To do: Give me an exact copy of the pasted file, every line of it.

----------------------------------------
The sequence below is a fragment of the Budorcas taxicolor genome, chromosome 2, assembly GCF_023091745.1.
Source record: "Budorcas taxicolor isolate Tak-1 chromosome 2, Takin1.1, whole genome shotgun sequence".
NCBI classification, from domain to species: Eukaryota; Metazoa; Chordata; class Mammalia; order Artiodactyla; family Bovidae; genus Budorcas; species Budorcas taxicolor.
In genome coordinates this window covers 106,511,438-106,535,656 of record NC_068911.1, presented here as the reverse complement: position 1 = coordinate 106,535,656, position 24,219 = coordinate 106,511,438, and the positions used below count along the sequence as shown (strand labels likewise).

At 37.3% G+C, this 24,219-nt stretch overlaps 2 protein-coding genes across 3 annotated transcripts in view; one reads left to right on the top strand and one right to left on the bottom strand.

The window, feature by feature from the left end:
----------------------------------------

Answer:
The sequence below is a fragment of the Budorcas taxicolor genome, chromosome 2, assembly GCF_023091745.1.
Source record: "Budorcas taxicolor isolate Tak-1 chromosome 2, Takin1.1, whole genome shotgun sequence".
NCBI classification, from domain to species: Eukaryota; Metazoa; Chordata; class Mammalia; order Artiodactyla; family Bovidae; genus Budorcas; species Budorcas taxicolor.
In genome coordinates this window covers 106,511,438-106,535,656 of record NC_068911.1, presented here as the reverse complement: position 1 = coordinate 106,535,656, position 24,219 = coordinate 106,511,438, and the positions used below count along the sequence as shown (strand labels likewise).

At 37.3% G+C, this 24,219-nt stretch overlaps 2 protein-coding genes across 3 annotated transcripts in view; one reads left to right on the top strand and one right to left on the bottom strand.

The window, feature by feature from the left end: